I've read a lot of gear lists and as one might expect I've never seen anyone account for the poundage of their sidearm and ammo. That combined with reading a post or two here and assorted articles and postings other places I started to think that maybe people were toting their weapons and it was just something we didnt talk about.

For the record, Ill leave mine behind. Im having a hard enough time keeping my weight in a range that Im happy with.


Im really new to all of this (leaving on my first multiday backbacking trip in a few hours) so please forgive me if I ask stupid questions or prattle on about insignificant subjects from time to time.

Turk
2007-09-14, 18:22
Oh lord don't get me started on gear lists.......
Personally, I have seen MAYBE 3 honest, and literal gear lists.

Some commonly omitted items you almost never see in an ultralight fanatics
gear list and yet somehow find it hard to believe they never carry any
of them:

Extra batteries
Camera's, related equipment, related storage
Music players, headphones, storage
Firearms, ammo, related storage
phones, related storage
radios
wallets
keys
I.D.
Money
prescription medication
GPS devices
MAPS!!!!!
books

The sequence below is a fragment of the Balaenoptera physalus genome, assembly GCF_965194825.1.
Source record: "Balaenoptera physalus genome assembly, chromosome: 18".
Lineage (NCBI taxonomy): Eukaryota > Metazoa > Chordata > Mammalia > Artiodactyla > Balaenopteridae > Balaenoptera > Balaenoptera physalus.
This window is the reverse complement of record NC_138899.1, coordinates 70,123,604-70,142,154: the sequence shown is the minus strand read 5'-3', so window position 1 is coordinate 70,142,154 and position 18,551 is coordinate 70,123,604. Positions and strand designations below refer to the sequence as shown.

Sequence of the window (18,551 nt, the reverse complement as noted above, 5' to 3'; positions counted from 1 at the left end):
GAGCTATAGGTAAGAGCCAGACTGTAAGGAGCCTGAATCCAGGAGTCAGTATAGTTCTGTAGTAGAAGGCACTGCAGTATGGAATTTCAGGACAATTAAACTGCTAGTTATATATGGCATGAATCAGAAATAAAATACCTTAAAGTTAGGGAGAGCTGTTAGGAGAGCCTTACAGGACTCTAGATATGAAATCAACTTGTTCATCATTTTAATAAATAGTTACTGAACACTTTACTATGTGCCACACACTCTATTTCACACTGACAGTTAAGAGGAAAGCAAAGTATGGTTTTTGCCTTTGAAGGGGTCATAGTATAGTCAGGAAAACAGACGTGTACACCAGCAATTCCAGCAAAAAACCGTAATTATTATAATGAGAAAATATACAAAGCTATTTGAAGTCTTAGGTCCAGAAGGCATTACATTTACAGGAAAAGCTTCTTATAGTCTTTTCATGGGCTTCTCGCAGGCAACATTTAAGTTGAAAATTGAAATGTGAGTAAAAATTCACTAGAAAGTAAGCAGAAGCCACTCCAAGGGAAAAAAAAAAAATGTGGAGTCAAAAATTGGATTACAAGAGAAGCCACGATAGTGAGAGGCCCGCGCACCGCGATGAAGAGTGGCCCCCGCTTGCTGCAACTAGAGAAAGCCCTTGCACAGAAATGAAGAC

paper,pens,pencils
a watch
cleaning sponge or cloth
extra ziplock or garbage bags

Okay .... sorry I didn't want to get on a rant. Thats just off the top
of my head in 10 seconds or less. I am sure I could come up with
pant loads more. I have much more respect for people that aren't
out to prove anything with their gear list and aren't trying to show
a stripped down bare essentials lists to win a male ego pissing contest.

To me a gearlist is about as useful as a weather report for Cambodia
3 weeks ago.
I really don't give a damn whats in your pack. Carry cinder blocks
for all I care. Or construct a pack entirely out of tissue paper and
fill it with helium. So long as I am not carrying anyone elses gear..
im good.

As far as firearms go.... I would love to see some larger caliber
versions get the Henry Survival Rifle treatment. Would be very
cool to see some high tech ultralight mods for larger rifles. Ya....
a carbon fibre, 3 piece take-down pump action 12 gauge. *drool*
with some kind of built in dry ammo storage ... and waterproof it.

Having any kind of hand gun would be pretty silly up here. You just
don't run into many people on a trail period. I guess things are different
in the states.

Geo.
2007-09-14, 20:53
Unless specifically hunting as opposed to hiking, I'd rather do without the weight, or else carry the extra weight in food/water.